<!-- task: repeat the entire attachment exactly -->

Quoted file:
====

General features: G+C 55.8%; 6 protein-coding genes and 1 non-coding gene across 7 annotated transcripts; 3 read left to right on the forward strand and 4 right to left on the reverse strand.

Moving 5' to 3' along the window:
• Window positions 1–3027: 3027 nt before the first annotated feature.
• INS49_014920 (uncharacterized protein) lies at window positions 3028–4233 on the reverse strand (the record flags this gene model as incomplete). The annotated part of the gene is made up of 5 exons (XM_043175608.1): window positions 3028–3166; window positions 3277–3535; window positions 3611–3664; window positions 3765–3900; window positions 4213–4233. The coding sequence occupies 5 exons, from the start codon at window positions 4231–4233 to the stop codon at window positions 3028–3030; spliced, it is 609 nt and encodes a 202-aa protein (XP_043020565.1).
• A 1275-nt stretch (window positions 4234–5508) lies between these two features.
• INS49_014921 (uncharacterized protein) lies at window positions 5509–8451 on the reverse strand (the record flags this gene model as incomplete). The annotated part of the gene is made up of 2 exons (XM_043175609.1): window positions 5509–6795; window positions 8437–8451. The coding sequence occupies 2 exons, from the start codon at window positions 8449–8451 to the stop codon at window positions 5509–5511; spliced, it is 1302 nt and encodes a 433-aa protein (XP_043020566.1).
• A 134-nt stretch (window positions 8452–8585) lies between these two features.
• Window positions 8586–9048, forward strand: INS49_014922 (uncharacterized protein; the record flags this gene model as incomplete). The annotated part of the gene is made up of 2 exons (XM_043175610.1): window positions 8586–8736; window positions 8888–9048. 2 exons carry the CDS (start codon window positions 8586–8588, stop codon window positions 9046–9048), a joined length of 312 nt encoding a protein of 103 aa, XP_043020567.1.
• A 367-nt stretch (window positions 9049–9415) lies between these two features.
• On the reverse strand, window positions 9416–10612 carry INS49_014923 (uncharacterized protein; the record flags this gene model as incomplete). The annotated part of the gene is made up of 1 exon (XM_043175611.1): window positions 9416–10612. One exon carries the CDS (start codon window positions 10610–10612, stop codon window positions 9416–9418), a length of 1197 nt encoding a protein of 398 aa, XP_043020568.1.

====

General features: G+C 55.8%; 6 protein-coding genes and 1 non-coding gene across 7 annotated transcripts; 3 read left to right on the forward strand and 4 right to left on the reverse strand.

Moving 5' to 3' along the window:
• Window positions 1–3027: 3027 nt before the first annotated feature.
• INS49_014920 (uncharacterized protein) lies at window positions 3028–4233 on the reverse strand (the record flags this gene model as incomplete). The annotated part of the gene is made up of 5 exons (XM_043175608.1): window positions 3028–3166; window positions 3277–3535; window positions 3611–3664; window positions 3765–3900; window positions 4213–4233. The coding sequence occupies 5 exons, from the start codon at window positions 4231–4233 to the stop codon at window positions 3028–3030; spliced, it is 609 nt and encodes a 202-aa protein (XP_043020565.1).
• A 1275-nt stretch (window positions 4234–5508) lies between these two features.
• INS49_014921 (uncharacterized protein) lies at window positions 5509–8451 on the reverse strand (the record flags this gene model as incomplete). The annotated part of the gene is made up of 2 exons (XM_043175609.1): window positions 5509–6795; window positions 8437–8451. The coding sequence occupies 2 exons, from the start codon at window positions 8449–8451 to the stop codon at window positions 5509–5511; spliced, it is 1302 nt and encodes a 433-aa protein (XP_043020566.1).
• A 134-nt stretch (window positions 8452–8585) lies between these two features.
• Window positions 8586–9048, forward strand: INS49_014922 (uncharacterized protein; the record flags this gene model as incomplete). The annotated part of the gene is made up of 2 exons (XM_043175610.1): window positions 8586–8736; window positions 8888–9048. 2 exons carry the CDS (start codon window positions 8586–8588, stop codon window positions 9046–9048), a joined length of 312 nt encoding a protein of 103 aa, XP_043020567.1.
• A 367-nt stretch (window positions 9049–9415) lies between these two features.
• On the reverse strand, window positions 9416–10612 carry INS49_014923 (uncharacterized protein; the record flags this gene model as incomplete). The annotated part of the gene is made up of 1 exon (XM_043175611.1): window positions 9416–10612. One exon carries the CDS (start codon window positions 10610–10612, stop codon window positions 9416–9418), a length of 1197 nt encoding a protein of 398 aa, XP_043020568.1.